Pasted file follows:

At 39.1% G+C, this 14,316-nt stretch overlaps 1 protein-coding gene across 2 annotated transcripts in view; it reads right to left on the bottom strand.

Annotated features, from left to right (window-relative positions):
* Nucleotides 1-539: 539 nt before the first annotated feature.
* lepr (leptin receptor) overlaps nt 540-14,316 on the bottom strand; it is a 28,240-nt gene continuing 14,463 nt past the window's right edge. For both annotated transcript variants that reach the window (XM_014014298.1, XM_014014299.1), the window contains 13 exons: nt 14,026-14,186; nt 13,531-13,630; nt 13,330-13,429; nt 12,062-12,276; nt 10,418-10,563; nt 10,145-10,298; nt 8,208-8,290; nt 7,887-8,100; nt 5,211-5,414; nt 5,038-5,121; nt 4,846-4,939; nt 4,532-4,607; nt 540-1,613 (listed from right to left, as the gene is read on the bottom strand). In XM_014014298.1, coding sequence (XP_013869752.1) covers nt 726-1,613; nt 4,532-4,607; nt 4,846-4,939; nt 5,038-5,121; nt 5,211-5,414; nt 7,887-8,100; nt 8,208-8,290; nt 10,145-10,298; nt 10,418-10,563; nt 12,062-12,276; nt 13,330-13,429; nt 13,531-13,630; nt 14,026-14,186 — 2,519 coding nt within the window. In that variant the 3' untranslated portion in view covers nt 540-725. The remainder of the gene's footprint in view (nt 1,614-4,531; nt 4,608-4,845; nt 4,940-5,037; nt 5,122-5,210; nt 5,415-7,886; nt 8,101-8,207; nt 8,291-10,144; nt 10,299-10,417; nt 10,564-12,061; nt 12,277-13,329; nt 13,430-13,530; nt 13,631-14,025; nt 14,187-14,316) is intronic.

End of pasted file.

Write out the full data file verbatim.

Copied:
At 39.1% G+C, this 14,316-nt stretch overlaps 1 protein-coding gene across 2 annotated transcripts in view; it reads right to left on the bottom strand.

Annotated features, from left to right (window-relative positions):
* Nucleotides 1-539: 539 nt before the first annotated feature.
* lepr (leptin receptor) overlaps nt 540-14,316 on the bottom strand; it is a 28,240-nt gene continuing 14,463 nt past the window's right edge. For both annotated transcript variants that reach the window (XM_014014298.1, XM_014014299.1), the window contains 13 exons: nt 14,026-14,186; nt 13,531-13,630; nt 13,330-13,429; nt 12,062-12,276; nt 10,418-10,563; nt 10,145-10,298; nt 8,208-8,290; nt 7,887-8,100; nt 5,211-5,414; nt 5,038-5,121; nt 4,846-4,939; nt 4,532-4,607; nt 540-1,613 (listed from right to left, as the gene is read on the bottom strand). In XM_014014298.1, coding sequence (XP_013869752.1) covers nt 726-1,613; nt 4,532-4,607; nt 4,846-4,939; nt 5,038-5,121; nt 5,211-5,414; nt 7,887-8,100; nt 8,208-8,290; nt 10,145-10,298; nt 10,418-10,563; nt 12,062-12,276; nt 13,330-13,429; nt 13,531-13,630; nt 14,026-14,186 — 2,519 coding nt within the window. In that variant the 3' untranslated portion in view covers nt 540-725. The remainder of the gene's footprint in view (nt 1,614-4,531; nt 4,608-4,845; nt 4,940-5,037; nt 5,122-5,210; nt 5,415-7,886; nt 8,101-8,207; nt 8,291-10,144; nt 10,299-10,417; nt 10,564-12,061; nt 12,277-13,329; nt 13,430-13,530; nt 13,631-14,025; nt 14,187-14,316) is intronic.